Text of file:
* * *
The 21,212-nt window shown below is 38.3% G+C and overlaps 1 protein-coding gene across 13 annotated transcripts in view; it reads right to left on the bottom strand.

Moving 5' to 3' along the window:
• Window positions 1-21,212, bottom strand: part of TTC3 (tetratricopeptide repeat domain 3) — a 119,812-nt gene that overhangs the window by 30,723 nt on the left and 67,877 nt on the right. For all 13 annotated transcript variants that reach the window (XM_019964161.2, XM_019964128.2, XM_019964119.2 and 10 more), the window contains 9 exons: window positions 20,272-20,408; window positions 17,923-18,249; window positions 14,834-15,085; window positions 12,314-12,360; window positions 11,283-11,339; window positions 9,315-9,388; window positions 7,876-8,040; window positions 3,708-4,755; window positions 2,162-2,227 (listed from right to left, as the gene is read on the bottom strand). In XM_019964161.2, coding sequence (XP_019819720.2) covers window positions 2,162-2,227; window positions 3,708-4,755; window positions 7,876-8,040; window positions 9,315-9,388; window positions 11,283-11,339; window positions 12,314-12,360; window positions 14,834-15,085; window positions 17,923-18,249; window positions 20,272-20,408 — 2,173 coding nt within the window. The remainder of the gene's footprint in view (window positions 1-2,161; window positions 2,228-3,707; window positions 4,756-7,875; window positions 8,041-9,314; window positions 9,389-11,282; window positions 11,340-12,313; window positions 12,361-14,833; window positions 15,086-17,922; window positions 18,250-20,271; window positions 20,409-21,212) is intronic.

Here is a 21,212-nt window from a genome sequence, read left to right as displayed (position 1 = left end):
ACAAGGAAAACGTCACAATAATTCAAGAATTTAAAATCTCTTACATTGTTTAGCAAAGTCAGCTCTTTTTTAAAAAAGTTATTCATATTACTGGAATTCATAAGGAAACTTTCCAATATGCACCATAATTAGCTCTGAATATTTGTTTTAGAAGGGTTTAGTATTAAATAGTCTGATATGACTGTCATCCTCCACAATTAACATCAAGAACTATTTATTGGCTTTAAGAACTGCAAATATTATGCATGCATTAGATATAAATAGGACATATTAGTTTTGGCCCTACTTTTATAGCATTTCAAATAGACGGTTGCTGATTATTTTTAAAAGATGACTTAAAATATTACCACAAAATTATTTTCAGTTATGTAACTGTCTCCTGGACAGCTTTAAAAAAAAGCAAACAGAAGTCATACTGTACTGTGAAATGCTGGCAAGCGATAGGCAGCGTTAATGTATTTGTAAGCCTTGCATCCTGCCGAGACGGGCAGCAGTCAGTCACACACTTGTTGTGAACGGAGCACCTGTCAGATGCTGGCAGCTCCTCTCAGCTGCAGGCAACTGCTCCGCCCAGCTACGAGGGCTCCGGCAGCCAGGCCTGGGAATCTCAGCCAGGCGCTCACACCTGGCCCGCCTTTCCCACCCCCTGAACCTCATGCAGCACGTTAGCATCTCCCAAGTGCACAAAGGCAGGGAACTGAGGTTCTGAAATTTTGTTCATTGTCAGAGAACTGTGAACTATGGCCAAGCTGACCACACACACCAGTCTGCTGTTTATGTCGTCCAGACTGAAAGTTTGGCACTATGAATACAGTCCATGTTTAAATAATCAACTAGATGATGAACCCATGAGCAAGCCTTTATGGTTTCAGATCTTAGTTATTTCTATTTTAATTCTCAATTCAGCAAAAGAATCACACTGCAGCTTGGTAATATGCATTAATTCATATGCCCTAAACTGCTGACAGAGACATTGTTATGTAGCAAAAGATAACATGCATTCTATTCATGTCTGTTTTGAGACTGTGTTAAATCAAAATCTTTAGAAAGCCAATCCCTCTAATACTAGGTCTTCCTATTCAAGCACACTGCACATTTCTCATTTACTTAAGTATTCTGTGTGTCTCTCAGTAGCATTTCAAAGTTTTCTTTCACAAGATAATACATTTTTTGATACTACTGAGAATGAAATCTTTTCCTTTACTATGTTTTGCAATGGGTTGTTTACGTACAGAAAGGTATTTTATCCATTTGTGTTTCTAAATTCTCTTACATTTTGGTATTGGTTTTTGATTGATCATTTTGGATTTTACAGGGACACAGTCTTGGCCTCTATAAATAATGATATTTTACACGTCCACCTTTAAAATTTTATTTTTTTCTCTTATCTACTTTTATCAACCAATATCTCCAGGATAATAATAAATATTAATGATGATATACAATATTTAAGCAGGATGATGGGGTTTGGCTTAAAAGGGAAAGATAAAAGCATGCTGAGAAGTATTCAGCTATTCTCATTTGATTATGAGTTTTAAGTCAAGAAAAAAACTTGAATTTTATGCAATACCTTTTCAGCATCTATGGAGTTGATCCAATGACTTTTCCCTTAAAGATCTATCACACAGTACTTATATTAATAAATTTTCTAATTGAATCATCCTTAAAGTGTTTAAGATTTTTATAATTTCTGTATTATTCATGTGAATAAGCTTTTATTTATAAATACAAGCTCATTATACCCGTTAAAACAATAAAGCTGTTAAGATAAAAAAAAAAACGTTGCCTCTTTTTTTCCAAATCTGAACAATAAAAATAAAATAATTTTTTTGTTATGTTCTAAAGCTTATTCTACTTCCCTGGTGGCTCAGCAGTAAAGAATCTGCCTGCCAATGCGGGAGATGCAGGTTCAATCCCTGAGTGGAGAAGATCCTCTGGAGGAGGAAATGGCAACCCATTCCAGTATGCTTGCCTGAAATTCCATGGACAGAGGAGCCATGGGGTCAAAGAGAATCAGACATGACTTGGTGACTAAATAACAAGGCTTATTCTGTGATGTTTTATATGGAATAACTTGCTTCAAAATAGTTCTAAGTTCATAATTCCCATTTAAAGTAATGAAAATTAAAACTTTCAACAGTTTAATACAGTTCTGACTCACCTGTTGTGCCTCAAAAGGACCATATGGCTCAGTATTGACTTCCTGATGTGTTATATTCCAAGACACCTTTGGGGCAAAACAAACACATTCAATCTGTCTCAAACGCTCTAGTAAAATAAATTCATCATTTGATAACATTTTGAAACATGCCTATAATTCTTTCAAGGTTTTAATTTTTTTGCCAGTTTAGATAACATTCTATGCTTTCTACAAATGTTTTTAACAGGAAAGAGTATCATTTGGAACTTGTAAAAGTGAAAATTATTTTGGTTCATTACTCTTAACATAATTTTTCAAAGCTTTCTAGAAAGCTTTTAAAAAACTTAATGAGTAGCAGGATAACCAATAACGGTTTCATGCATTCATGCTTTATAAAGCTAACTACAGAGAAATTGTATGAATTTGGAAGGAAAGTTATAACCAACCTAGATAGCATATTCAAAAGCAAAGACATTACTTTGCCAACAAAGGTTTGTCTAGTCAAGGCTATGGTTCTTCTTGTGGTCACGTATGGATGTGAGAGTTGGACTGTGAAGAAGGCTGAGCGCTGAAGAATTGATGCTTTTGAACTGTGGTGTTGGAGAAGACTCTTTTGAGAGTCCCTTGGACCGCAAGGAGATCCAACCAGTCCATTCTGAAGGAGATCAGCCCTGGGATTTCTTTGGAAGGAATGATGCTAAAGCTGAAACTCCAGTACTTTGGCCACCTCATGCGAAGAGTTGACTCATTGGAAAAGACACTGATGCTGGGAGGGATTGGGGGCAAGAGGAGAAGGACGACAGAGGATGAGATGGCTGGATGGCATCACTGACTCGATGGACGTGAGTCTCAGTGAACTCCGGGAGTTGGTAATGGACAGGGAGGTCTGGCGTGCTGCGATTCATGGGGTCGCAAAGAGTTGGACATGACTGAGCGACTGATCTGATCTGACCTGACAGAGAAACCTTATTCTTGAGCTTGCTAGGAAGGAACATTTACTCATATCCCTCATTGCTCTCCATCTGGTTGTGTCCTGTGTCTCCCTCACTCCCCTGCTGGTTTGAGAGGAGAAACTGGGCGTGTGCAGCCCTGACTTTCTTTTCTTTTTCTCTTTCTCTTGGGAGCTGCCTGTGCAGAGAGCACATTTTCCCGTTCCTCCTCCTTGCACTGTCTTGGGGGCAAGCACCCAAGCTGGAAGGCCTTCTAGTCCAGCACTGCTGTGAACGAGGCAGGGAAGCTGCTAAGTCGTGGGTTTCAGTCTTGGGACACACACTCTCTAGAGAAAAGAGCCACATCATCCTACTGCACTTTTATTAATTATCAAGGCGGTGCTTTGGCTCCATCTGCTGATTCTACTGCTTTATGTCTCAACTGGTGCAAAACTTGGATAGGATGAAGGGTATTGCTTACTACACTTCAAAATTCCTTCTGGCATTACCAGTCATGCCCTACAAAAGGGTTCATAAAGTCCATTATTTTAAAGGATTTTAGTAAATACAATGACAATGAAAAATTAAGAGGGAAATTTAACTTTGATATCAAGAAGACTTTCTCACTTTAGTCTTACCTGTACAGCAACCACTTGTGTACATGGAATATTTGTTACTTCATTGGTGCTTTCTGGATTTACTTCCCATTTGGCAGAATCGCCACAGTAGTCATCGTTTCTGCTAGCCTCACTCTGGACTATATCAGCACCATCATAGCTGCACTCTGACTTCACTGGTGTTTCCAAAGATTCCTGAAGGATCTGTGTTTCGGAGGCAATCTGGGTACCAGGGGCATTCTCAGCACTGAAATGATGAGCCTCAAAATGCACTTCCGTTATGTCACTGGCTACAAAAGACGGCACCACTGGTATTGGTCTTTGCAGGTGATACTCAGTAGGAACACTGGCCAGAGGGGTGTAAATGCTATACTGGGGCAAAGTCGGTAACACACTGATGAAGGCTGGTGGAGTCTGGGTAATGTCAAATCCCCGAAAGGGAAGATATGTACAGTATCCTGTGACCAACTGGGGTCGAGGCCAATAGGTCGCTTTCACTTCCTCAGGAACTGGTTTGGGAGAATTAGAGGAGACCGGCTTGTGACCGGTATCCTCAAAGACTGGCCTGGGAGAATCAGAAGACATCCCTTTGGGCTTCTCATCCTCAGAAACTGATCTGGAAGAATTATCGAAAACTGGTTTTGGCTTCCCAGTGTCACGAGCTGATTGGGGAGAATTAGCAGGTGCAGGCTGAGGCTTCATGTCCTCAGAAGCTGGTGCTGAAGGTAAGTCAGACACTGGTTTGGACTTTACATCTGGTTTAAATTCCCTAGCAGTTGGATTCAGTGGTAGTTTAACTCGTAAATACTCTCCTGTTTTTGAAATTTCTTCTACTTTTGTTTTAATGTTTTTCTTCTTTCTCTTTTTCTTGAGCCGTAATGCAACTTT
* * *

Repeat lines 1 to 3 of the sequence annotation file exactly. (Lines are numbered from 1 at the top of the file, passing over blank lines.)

The 21,212-nt window shown below is 38.3% G+C and overlaps 1 protein-coding gene across 13 annotated transcripts in view; it reads right to left on the bottom strand.

Moving 5' to 3' along the window:
• Window positions 1-21,212, bottom strand: part of TTC3 (tetratricopeptide repeat domain 3) — a 119,812-nt gene that overhangs the window by 30,723 nt on the left and 67,877 nt on the right. For all 13 annotated transcript variants that reach the window (XM_019964161.2, XM_019964128.2, XM_019964119.2 and 10 more), the window contains 9 exons: window positions 20,272-20,408; window positions 17,923-18,249; window positions 14,834-15,085; window positions 12,314-12,360; window positions 11,283-11,339; window positions 9,315-9,388; window positions 7,876-8,040; window positions 3,708-4,755; window positions 2,162-2,227 (listed from right to left, as the gene is read on the bottom strand). In XM_019964161.2, coding sequence (XP_019819720.2) covers window positions 2,162-2,227; window positions 3,708-4,755; window positions 7,876-8,040; window positions 9,315-9,388; window positions 11,283-11,339; window positions 12,314-12,360; window positions 14,834-15,085; window positions 17,923-18,249; window positions 20,272-20,408 — 2,173 coding nt within the window. The remainder of the gene's footprint in view (window positions 1-2,161; window positions 2,228-3,707; window positions 4,756-7,875; window positions 8,041-9,314; window positions 9,389-11,282; window positions 11,340-12,313; window positions 12,361-14,833; window positions 15,086-17,922; window positions 18,250-20,271; window positions 20,409-21,212) is intronic.